the quantum yield (Eq. (7)) and fluorescence rate (Eq. (6)) of the molecule in the presence of a charged MNP. Figure 5 shows that despite the rather different results for the various decay rates for the two different oriented molecules, the overall quantum yields are very similar and rather small (a few percent) for such a close molecule-MNP distance due to the dominance of the nonradiative rates. However, the addition of charges to the MNP will mostly lead to an increase of the yield (except for a small range of frequency due to the blue-shift effect). This is expected since we have already demonstrated in the above the decrease in nonradiative and increase in radiate rates due to charge effects, together with the fact that the radiative rate is much smaller than that of the nonradiative. Such charge-induced enhancement of MNP modified fluorescence is even more apparent from Fig. 6 where we have plotted the fluorescence rates, in which the enhancement at the dipole surface plasmon resonance is definite with the increase of surface charge of the MNP. More interestingly, we see that in spite of very close quantum yield values for the two different oriented molecules shown in Fig. 5, the enhanced fluorescence rate is several times greater in the case with radial molecular dipoles. This reveals that the enhanced field in the radial dipole case must be much stronger which is expected if one simply compares the relative orientations of the image dipoles between the radial and the tangential molecules, where in one case the image is parallel to and in the other case anti-aligned with the source (molecular) dipole. In addition, it is worth noting that such MNP enhanced fluorescence is in general much more modest as compared to SERS [13

13. H. Y. Chung, P. T. Leung, and D. P. Tsai, “Effects of extraneous surface charges on the enhanced Raman scattering from metallic nanoparticles,” J. Chem. Phys. 138(22), 224101 (2013). [CrossRef] [PubMed]

] as is well explained in the literature [23

23. G. Sun, J. B. Khurgin, and D. P. Tsai, “Comparative analysis of photoluminescence and Raman enhancement by metal nanoparticles,” Opt. Lett. 37(9), 1583–1585 (2012). [CrossRef] [PubMed]

].

Finally, we study the dependence of the enhanced fluorescence on the molecule-MNP distance d. It has been established that due to the competing nature of the field enhancement and the nonradiative decay as a function of this distance, there exists an optimal location for the molecule to experience the greatest overall fluorescence enhancement [19

19. P. Anger, P. Bharadwaj, and L. Novotny, “Enhancement and quenching of single-molecule fluorescence,” Phys. Rev. Lett. 96(11), 113002 (2006). [CrossRef] [PubMed]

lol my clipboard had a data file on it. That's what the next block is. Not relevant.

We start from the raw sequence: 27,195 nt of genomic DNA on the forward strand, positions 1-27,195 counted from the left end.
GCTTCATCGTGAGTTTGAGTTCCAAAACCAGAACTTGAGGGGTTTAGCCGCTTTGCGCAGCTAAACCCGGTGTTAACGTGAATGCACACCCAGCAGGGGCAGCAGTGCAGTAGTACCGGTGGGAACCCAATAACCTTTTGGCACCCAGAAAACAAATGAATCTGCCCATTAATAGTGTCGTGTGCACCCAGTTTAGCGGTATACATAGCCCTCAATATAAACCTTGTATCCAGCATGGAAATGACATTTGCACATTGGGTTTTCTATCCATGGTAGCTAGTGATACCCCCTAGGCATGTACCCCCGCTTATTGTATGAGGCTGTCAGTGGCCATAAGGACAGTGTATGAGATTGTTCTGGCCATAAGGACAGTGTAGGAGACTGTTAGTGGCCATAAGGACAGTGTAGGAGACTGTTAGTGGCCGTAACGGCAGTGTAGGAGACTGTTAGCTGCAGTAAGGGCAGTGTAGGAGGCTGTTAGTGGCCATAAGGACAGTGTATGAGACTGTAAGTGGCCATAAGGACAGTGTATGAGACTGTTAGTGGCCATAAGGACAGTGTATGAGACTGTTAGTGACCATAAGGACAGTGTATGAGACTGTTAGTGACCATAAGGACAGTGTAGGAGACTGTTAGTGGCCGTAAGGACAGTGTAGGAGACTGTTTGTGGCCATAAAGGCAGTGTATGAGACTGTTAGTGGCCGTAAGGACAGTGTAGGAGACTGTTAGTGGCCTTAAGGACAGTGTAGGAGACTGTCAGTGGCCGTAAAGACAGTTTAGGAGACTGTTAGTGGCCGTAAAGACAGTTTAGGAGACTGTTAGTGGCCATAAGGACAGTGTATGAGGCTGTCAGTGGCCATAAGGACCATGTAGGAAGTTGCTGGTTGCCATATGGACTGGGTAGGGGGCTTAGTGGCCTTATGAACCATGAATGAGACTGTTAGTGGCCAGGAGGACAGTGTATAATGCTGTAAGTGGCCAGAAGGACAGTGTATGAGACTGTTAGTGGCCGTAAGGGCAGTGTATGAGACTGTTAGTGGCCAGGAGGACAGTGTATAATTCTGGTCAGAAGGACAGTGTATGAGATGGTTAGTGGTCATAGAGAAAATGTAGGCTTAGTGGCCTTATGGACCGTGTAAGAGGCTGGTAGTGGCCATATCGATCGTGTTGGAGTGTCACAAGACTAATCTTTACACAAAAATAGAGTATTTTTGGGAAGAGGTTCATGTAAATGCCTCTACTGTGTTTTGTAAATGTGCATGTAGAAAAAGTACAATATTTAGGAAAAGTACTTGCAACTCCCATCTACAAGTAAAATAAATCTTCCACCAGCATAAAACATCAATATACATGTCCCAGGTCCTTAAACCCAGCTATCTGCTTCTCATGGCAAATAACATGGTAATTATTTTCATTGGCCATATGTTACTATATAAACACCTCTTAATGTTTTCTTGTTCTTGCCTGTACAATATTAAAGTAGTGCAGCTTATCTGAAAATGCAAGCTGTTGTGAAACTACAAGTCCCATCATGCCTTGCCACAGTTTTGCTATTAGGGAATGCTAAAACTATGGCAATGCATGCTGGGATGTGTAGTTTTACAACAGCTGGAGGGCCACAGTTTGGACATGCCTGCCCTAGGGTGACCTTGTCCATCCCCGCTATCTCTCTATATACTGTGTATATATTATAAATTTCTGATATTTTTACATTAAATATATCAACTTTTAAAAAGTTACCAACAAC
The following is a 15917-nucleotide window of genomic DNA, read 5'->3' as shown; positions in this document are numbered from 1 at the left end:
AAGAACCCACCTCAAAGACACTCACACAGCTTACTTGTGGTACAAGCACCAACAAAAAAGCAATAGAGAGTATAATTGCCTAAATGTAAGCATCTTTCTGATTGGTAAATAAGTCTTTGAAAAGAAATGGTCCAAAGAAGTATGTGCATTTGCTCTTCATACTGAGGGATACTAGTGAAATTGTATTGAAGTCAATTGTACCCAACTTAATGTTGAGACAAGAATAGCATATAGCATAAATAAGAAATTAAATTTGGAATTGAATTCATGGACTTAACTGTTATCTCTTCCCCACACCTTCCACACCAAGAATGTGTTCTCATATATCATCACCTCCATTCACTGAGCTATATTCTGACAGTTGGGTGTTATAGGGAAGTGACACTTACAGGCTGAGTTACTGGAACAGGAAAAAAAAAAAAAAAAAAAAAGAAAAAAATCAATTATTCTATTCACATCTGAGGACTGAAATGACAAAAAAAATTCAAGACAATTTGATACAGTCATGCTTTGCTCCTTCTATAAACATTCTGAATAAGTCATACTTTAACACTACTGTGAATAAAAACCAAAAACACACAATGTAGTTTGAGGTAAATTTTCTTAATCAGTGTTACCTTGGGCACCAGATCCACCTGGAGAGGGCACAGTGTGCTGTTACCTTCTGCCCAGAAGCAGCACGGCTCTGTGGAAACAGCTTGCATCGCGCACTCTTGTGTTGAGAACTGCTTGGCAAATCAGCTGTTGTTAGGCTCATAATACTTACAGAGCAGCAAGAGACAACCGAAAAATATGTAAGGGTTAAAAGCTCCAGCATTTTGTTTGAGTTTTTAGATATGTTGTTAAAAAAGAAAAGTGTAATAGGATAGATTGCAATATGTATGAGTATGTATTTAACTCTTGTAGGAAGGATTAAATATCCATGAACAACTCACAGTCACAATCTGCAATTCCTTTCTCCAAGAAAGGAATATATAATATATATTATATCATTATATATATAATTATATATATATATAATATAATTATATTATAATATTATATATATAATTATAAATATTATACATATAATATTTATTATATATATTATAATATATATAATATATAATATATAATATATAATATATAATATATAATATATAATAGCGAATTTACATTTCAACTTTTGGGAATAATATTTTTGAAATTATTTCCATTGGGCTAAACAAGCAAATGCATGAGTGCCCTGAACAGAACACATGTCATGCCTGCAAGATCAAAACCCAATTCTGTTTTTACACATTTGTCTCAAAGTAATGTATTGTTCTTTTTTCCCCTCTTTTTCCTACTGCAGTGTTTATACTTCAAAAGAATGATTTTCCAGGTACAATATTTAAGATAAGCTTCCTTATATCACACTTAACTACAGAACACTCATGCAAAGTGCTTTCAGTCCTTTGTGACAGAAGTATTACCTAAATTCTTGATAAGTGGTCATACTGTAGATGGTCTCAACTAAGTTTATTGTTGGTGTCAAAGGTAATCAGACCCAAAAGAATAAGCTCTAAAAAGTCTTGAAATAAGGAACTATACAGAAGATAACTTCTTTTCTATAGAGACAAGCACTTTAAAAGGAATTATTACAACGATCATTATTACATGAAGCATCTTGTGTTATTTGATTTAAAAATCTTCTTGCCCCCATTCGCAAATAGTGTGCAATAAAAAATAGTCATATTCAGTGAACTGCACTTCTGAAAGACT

]. This happens since at very close distances, the nonradiative transfer is too large and at far distances, the enhanced field becomes too weak. In Fig. 7
Fig. 7 Normalized fluorescence rate as a function of distance from the silver surface. The molecule is along (a) radial and (b) tangential directions. The emission frequencies are set at each of the dipole resonance for the cases q0, q1, and q2 with values equal to 0.57ωp, 0.58ωp, and 0.58ωp, respectively. Other parameters are the same as in Fig. 2.
, we have plotted the fluorescence rate (Eq. (1)) as a function of d for the three differently charged MNP’s at fixed emission frequencies equal to the respective dipole surface plasmon resonance for each sphere (Fig. 6). The results show that while for such a small MNP (5 nm radius) the optimal distances are all within 1 nm, this distance decreases as the charge of the MNP is increased. This is again conceivable as a consequence of the decrease in nonradiative rate due to the charge effects, so that one does not need to go too far from the sphere to have this rate significantly decreased. Furthermore, one sees that this optimal distance is not sensitive to the different orientations of the molecular dipoles.

4. Conclusion

Acknowledgments

The authors gratefully acknowledge the financial support of the National Science Council of Taiwan (NSC 102-2745-M-002-005-ASP, 102-2911-I-002-505, 101-2911-I-002-107, 100-2923-M-002-007-MY3, 101-2112-M-002-023-, 100-2112-M-019 −003 -MY3). They are also grateful to National Center for Theoretical Sciences, Taipei Office, Molecular Imaging Center of National Taiwan University, National Center for High-Performance Computing, Taiwan, and Research Center for Applied Sciences, Academia Sinica, Taiwan for their support.

References and links

1.

For a good recent review on this topic, see, e.g.H. Chen, G. C. Schatz, and M. A. Ratner, “Experimental and theoretical studies of plasmon-molecule interactions,” Rep. Prog. Phys. 75(9), 096402 (2012). [CrossRef] [PubMed]

2.

F. Tam, G. P. Goodrich, B. R. Johnson, and N. J. Halas, “Plasmonic enhancement of molecular fluorescence,” Nano Lett. 7(2), 496–501 (2007). [CrossRef] [PubMed]

3.

Y. Fu, J. Zhang, and J. R. Lakowicz, “Plasmonic enhancement of single-molecule fluorescence near a silver nanoparticle,” J. Fluoresc. 17(6), 811–816 (2007). [CrossRef] [PubMed]